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blueclouds8666

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About blueclouds8666

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    neonfloppy.sytes.net

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    XP Home

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  1. Release 1.01 is now available. https://github.com/blueclouds8666/msupdate-dl/releases/tag/1.01 The downloading process recently stopped working, as the Update Catalog website no longer accepts HTTP connections, now requiring TLS 1.2. This update now fixes it, and also introduces a new timeout function.
  2. I have tried the mentioned method with the latest version, 3.9.6, but unfortunately that no longer works. They must have changed something because new versions simply crash at launch. The last version i could get to work is 3.9.4, copying the proper api-ms-win-core-path-l1-1-0.dll I was unable to modify the installer as Illen did, so i've made a custom one myself for both the 32 and 64 bit interpreters. It only includes the basic components: https://mega.nz/folder/eGQTzShb#gGXYQHOWn9O55OTguZs_YA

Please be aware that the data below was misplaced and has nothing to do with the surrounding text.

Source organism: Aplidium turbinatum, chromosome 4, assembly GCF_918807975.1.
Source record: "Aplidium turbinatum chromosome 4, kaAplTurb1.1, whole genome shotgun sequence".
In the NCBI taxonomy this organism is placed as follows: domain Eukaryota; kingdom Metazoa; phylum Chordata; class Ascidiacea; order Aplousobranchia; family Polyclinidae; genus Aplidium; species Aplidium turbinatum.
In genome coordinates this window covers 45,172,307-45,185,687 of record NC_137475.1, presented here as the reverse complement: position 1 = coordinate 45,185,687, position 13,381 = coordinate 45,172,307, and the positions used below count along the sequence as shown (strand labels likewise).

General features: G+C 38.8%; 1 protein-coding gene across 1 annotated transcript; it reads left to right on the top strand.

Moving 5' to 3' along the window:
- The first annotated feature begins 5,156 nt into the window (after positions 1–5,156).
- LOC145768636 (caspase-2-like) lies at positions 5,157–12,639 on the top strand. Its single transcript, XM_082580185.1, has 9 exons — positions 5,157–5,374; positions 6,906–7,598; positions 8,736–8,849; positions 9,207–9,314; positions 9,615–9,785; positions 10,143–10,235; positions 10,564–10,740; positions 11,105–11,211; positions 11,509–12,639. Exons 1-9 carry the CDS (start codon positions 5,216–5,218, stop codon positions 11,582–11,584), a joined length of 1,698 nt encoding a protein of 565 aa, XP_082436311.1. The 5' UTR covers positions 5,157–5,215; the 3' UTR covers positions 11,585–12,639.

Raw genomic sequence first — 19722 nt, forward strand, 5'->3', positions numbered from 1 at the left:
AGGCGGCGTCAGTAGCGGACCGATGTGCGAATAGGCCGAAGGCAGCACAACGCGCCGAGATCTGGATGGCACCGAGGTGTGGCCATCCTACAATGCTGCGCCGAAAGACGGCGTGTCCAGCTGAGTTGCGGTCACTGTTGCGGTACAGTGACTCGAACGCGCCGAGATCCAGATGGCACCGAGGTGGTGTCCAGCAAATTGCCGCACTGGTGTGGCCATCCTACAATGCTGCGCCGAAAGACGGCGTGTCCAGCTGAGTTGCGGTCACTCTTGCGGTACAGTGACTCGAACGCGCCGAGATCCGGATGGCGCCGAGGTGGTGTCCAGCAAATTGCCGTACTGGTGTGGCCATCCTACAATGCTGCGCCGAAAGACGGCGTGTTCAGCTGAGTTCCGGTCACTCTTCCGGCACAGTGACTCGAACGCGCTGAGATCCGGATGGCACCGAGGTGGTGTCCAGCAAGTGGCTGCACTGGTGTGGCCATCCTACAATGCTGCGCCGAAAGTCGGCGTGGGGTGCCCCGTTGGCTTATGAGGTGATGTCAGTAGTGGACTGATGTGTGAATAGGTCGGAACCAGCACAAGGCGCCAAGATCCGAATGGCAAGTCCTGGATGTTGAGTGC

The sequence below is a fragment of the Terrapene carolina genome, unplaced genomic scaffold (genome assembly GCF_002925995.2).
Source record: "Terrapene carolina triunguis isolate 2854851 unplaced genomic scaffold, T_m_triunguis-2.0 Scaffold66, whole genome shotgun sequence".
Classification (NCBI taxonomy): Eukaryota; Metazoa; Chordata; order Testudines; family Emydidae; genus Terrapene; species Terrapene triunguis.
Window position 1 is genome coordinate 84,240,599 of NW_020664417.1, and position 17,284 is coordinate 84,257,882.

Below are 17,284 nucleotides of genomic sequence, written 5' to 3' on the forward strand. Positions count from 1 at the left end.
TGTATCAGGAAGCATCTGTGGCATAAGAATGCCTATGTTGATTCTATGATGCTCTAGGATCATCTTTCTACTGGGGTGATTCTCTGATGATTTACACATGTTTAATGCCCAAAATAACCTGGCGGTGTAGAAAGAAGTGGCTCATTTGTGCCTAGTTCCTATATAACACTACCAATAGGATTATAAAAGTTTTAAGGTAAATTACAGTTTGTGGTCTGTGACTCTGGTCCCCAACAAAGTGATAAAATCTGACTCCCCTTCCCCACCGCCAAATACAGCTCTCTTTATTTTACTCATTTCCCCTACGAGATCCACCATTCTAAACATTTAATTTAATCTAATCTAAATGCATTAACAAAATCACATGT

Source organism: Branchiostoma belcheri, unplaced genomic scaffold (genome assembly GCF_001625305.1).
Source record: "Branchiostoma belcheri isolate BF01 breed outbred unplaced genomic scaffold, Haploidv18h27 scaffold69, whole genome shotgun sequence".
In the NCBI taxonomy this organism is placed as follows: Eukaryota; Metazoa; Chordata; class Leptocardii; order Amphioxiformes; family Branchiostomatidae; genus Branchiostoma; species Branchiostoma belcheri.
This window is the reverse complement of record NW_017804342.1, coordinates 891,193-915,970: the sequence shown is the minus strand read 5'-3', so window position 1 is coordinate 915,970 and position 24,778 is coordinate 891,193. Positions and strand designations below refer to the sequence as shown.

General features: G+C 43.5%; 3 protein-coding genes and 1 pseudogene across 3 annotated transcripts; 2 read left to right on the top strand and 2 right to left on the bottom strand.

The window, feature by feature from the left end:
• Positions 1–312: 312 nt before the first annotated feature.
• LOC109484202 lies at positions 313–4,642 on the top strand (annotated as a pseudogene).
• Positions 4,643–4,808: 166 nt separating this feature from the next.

3. i don't think PatchPE is enough, as there are also some missing kernel32.dll functions which need to be patched. In any case, you should be able to run 8u241 as it doesn't need patching at all.
  4. @dmiranda i've done some quick benchmaks with this tool: https://github.com/renaissance-benchmarks/renaissance using java 8 update 20 (i couldn't find update 17), update 152 and update 291. test were run with the following commands, picking the best result for each iteration: rx-scrabble -r 16, akka-uct -r 4, fj-kmeans -r 4 i couldn't find any significant performance difference. everything seems within the margin of error. maybe with other applications or tasks there is difference, but for general data processing and I/O seems the same. results are as follows (respectively: rx-scrabble, akka-uct, fj-kmeans): update 291: 485.814 ms, 49395.213 ms, 7072.282 ms update 152: 486.348 ms, 48090.700 ms. 7086.101 ms update 21: 488.517 ms, 51775.709 ms, 6663.593 ms i guess the advantage of using newer updates is security enhancements and running modern applications that do require newer updates to run at all.